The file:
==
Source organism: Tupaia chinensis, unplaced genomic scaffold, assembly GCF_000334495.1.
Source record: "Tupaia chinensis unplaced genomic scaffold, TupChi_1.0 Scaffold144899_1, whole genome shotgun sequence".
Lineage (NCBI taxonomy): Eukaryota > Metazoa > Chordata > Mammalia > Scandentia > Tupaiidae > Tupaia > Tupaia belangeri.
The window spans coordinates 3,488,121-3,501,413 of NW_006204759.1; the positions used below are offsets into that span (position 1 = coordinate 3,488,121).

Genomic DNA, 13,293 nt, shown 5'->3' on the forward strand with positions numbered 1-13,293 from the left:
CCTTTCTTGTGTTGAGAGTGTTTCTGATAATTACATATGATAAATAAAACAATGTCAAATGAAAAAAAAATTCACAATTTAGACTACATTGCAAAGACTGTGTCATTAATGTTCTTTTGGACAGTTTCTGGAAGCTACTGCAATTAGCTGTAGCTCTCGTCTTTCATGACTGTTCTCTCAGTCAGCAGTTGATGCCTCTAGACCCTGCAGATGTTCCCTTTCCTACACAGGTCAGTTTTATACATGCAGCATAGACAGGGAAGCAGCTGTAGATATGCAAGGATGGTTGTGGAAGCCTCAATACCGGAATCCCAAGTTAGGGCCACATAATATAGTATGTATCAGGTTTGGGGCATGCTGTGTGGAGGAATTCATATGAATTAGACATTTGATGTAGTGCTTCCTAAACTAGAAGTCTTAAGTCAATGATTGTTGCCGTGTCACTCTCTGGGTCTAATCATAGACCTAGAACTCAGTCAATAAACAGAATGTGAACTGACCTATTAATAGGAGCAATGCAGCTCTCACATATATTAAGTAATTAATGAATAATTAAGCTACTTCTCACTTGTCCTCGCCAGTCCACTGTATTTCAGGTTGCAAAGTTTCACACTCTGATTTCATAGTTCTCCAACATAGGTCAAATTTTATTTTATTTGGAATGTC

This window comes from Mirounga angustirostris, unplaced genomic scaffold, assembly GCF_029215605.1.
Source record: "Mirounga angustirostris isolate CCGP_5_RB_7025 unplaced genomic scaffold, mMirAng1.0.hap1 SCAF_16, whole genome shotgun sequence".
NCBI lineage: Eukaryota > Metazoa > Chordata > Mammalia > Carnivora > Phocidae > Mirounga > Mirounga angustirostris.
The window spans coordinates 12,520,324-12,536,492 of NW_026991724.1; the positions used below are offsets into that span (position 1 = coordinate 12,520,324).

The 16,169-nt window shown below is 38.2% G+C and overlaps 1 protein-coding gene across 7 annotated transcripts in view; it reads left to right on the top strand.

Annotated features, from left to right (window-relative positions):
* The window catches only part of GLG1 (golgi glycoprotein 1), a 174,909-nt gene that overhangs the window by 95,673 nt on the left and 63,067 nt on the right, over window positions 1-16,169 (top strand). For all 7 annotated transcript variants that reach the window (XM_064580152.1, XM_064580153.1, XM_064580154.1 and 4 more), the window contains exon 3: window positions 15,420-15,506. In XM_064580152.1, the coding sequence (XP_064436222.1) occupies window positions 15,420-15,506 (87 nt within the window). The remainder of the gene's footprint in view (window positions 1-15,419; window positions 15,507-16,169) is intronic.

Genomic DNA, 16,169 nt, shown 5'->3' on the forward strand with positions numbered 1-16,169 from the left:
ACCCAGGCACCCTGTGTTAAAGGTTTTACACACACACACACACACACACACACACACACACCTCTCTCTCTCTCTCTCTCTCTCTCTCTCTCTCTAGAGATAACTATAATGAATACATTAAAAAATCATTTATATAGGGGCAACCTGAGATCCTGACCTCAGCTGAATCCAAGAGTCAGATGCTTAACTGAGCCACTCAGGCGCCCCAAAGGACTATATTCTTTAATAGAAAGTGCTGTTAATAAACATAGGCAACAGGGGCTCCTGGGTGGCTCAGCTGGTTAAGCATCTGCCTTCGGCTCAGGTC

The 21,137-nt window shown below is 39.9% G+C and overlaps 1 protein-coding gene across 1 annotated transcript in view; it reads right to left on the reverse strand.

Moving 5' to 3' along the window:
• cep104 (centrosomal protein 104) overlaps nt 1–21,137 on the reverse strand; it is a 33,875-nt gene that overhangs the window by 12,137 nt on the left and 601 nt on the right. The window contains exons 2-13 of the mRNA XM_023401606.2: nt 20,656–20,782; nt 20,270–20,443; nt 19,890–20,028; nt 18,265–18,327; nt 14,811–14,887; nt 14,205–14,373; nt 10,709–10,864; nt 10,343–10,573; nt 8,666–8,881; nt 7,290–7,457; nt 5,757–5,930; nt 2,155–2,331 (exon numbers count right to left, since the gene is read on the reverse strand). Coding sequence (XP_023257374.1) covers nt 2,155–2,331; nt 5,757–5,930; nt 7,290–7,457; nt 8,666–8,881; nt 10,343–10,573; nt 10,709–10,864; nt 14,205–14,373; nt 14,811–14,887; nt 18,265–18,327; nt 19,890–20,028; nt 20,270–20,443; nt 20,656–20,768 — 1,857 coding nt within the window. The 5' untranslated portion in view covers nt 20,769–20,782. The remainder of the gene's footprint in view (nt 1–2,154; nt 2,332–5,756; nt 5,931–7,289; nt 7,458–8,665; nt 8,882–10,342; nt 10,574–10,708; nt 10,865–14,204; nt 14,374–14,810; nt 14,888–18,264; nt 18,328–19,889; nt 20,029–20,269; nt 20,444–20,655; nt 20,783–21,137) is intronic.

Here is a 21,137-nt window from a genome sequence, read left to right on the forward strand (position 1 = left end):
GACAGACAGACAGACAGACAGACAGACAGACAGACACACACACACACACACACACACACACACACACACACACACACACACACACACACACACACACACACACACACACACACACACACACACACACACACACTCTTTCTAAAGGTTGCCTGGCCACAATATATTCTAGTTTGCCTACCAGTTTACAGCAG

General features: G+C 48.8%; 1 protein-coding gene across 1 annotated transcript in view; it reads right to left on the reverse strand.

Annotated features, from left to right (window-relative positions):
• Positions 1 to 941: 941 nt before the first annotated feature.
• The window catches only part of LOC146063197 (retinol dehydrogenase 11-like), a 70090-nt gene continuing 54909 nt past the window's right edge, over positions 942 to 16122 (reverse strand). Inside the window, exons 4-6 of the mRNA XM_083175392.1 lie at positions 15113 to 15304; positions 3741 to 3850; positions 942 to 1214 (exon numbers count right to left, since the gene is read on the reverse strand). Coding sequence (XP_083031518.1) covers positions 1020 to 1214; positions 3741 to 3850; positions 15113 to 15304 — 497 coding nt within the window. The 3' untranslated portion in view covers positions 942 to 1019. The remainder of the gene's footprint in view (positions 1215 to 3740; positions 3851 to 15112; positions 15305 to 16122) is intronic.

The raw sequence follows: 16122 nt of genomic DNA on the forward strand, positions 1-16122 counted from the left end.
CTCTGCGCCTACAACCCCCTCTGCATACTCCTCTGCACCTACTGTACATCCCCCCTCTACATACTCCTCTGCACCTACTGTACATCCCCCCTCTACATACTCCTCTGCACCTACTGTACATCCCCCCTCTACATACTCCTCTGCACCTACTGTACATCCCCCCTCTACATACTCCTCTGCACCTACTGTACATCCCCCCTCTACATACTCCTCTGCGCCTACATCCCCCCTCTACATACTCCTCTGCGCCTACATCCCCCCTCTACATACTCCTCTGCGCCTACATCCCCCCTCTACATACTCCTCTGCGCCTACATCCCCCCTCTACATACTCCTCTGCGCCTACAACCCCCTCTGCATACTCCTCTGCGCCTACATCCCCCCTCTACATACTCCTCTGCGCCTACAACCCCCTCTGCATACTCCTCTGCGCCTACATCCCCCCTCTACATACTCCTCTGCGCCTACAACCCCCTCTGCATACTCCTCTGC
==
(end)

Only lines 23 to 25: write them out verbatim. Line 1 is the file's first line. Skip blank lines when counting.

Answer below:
• Positions 1 to 941: 941 nt before the first annotated feature.
• The window catches only part of LOC146063197 (retinol dehydrogenase 11-like), a 70090-nt gene continuing 54909 nt past the window's right edge, over positions 942 to 16122 (reverse strand). Inside the window, exons 4-6 of the mRNA XM_083175392.1 lie at positions 15113 to 15304; positions 3741 to 3850; positions 942 to 1214 (exon numbers count right to left, since the gene is read on the reverse strand). Coding sequence (XP_083031518.1) covers positions 1020 to 1214; positions 3741 to 3850; positions 15113 to 15304 — 497 coding nt within the window. The 3' untranslated portion in view covers positions 942 to 1019. The remainder of the gene's footprint in view (positions 1215 to 3740; positions 3851 to 15112; positions 15305 to 16122) is intronic.

The raw sequence follows: 16122 nt of genomic DNA on the forward strand, positions 1-16122 counted from the left end.